Bowlers bid farewell

Pictured left to right: current coach Chris Preble, his wife Dana Preble and coach Glenn Carlson.
Photo Courtesy of Chris Preble

During the Brunswick Coca-Cola Classic in Las Vegas on Jan. 27, the men’s bowling team accomplished something that hasn’t been done in school history — a Baker 300.

Bowling in a Baker format, where five players line up and rotate frames, the men bowled a perfect game, scoring 300. This is a feat that hasn’t been done in the program in thousands of attempts, in more than 20 years of bowling in tournaments where it is used.

The celebration was short-lived as minutes later the team would receive the news that longtime coach and mentor Glenn Carlson, 71, had passed away.

Pictured above is Glenn Carlson’s old desk, which is now the current coach’s desk. He was known to students and friends as “The Ol’ Guy.” The license plate was given to Carlson as a gift from friends.
Joseph Vasquez / The Collegian

The pins just kept on falling while the players were unaware of what had happened. Good throws became great, and bad ones were just enough.

“I think he had a hand in it cause not all the shots were good shots,” said Chris Preble, a coach and a former player of Carlson.

The team is young and most of the new members knew of Carlson, but didn’t have the opportunity to interact with him. The news to them was upsetting, but it was the juniors and seniors who were really emotional.

“It was a real buzz killer,” said Matt Robinson, a senior member of the team.

A moment of silence was given before the positioning rounds, and the team continued on and won the tournament.

“We were glad to do it,” Robinson said. “After the tournament we felt we completed it all for him.”

Carlson was employed by California State University, Fresno since the building of and opening of the University Student Union (USU) in 1968.

He was instrumental in getting the bowling team together in 1970 and making it the team it is today, a nationally ranked powerhouse. Carlson retired in 2001, but continued to coach the team until his health no longer allowed him to.

“He was just a great teacher, coach and father-figure,” said Patricia Thomason, a friend of over 15 years and manager of the USU.

Throughout the years, Thomason traveled with the team and was approached by parents wondering how Carlson was as a coach. They heard many good things about him.

“They couldn’t be in better hands,” Thomason said. “When the kids would come away from home, he’d be that away-from-home parent.”

Carlson played in the Professional Bowling Association (PBA) in the 1970s and made a respectful name for himself among the ranks. He would play part-time around the West coast, but never committed to a full-time job.

“If he wanted to tour he could have done whatever he wanted in this game, but he wanted to teach, and that was his choice,” Preble said.

Though Carlson wasn’t in national tours, he is a legend in the collegiate ranks for what he has done for the sport. He was instrumental in establishing scholarships for bowlers and exposing the sport to colleges across the country.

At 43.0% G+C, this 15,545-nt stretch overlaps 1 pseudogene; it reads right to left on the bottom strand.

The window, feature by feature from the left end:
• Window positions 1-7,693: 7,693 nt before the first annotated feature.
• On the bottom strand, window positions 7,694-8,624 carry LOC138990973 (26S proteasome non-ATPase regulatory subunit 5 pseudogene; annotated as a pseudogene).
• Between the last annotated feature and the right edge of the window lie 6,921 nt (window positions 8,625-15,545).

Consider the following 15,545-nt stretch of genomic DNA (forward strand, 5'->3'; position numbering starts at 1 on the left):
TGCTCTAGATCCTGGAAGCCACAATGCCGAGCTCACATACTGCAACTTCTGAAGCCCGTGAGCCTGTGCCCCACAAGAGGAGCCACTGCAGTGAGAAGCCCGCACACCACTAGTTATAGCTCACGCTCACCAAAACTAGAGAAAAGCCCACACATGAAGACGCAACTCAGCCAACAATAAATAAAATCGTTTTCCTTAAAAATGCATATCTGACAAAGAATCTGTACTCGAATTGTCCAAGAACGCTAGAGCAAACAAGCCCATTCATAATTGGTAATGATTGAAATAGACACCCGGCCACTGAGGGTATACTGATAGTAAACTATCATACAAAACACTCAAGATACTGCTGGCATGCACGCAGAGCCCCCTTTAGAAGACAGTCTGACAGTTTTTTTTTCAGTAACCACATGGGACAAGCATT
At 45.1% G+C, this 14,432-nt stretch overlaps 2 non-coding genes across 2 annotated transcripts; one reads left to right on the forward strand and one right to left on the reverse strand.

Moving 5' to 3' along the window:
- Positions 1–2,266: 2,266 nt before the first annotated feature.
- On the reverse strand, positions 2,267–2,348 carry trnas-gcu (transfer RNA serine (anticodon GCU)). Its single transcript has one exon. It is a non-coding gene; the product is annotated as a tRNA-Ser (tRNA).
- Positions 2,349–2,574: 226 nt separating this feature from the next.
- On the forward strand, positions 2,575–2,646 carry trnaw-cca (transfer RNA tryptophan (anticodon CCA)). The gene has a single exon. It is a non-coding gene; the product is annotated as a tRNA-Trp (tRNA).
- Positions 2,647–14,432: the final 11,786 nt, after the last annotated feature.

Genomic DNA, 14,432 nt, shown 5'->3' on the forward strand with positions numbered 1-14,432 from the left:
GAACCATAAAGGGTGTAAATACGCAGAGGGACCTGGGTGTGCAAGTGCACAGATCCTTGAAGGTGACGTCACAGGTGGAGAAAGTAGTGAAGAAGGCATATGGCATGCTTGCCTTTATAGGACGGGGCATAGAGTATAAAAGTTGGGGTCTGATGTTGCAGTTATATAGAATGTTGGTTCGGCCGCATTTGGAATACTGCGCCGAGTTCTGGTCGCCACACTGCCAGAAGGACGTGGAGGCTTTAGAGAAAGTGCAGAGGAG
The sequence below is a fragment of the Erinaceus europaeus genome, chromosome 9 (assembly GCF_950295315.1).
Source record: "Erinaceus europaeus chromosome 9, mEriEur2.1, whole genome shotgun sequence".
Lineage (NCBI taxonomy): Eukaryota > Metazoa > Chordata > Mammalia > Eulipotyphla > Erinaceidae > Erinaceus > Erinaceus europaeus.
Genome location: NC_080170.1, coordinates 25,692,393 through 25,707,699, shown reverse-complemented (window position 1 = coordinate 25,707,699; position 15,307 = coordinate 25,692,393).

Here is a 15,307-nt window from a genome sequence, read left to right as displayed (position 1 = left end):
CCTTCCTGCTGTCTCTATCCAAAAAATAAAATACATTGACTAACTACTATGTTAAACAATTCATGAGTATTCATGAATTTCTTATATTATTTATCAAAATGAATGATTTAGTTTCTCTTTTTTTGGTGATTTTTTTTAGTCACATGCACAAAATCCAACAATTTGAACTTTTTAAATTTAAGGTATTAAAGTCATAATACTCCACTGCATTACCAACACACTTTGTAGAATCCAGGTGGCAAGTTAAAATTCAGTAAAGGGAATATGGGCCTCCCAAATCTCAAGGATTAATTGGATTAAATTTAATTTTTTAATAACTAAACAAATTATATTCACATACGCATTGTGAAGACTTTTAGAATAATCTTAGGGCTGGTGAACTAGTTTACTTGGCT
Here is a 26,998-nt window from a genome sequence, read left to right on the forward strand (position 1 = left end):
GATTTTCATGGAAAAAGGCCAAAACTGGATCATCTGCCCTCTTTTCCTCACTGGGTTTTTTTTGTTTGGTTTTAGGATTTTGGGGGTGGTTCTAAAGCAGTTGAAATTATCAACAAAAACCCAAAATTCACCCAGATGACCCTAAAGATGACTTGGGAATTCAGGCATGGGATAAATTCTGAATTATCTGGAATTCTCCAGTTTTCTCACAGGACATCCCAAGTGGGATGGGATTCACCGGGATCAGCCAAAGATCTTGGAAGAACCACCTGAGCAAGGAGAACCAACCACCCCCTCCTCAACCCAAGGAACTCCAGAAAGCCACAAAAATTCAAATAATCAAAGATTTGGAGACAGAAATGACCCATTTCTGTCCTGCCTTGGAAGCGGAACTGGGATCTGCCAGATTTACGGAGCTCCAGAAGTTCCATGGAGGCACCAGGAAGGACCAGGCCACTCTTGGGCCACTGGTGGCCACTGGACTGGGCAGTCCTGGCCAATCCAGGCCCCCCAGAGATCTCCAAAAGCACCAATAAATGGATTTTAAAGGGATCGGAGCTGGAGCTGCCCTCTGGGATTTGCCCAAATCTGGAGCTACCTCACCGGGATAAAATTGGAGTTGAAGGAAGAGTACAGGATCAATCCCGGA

“If he would have gone out on national tours, he’d be a household name for bowlers, everyone would know him,” Preble said. “He chose to stay here and now he’s a household name in the collegiate industry.”

Carlson’s contributions to the sport were recognized in 2006 when he was awarded the Kerm Helmer Horizon Award in recognition of his continued efforts to extend opportunities to young bowlers.

The bowling program allowed Carlson to help people on a personal level. He was known to find kids who enjoyed bowling and were going in the wrong direction. He would find a way to get them to go to school and be part of his program.

“The thing he was most proud of is that there were kids that came through this program that, by the virtue of bowling, if they weren’t bowlers they wouldn’t have wanted to be in school,” Preble said. “They just wanted to bowl. Well, in order to bowl, they had to go to class and after four years, they accidentally got a education.”

While spending time on the lanes, many people would come around asking how Carlson was doing. He would usually reply, “Not bad for an ol’ guy,” even though many of those asking would be many years his senior.

“He kind of gave that name to himself,” said Leroy Heisdorf, owner of the Cedar Lanes Pro Shop and long time friend. “The kids heard it and they started calling him that right back.”

Being involved in collegiate bowling allowed Carlson to travel to many locations for tournaments. His loss was felt around the country and further.

After his death, the PBA Web site had messages posted telling of their experiences with Carlson, such as: “I had the honor of knowing Glenn and bowling with him on a few occasions. He touched the lives of many people at many levels, including mine. He was truly one of the great people in bowling.”

“He’s going to be greatly missed,” said Thomason.

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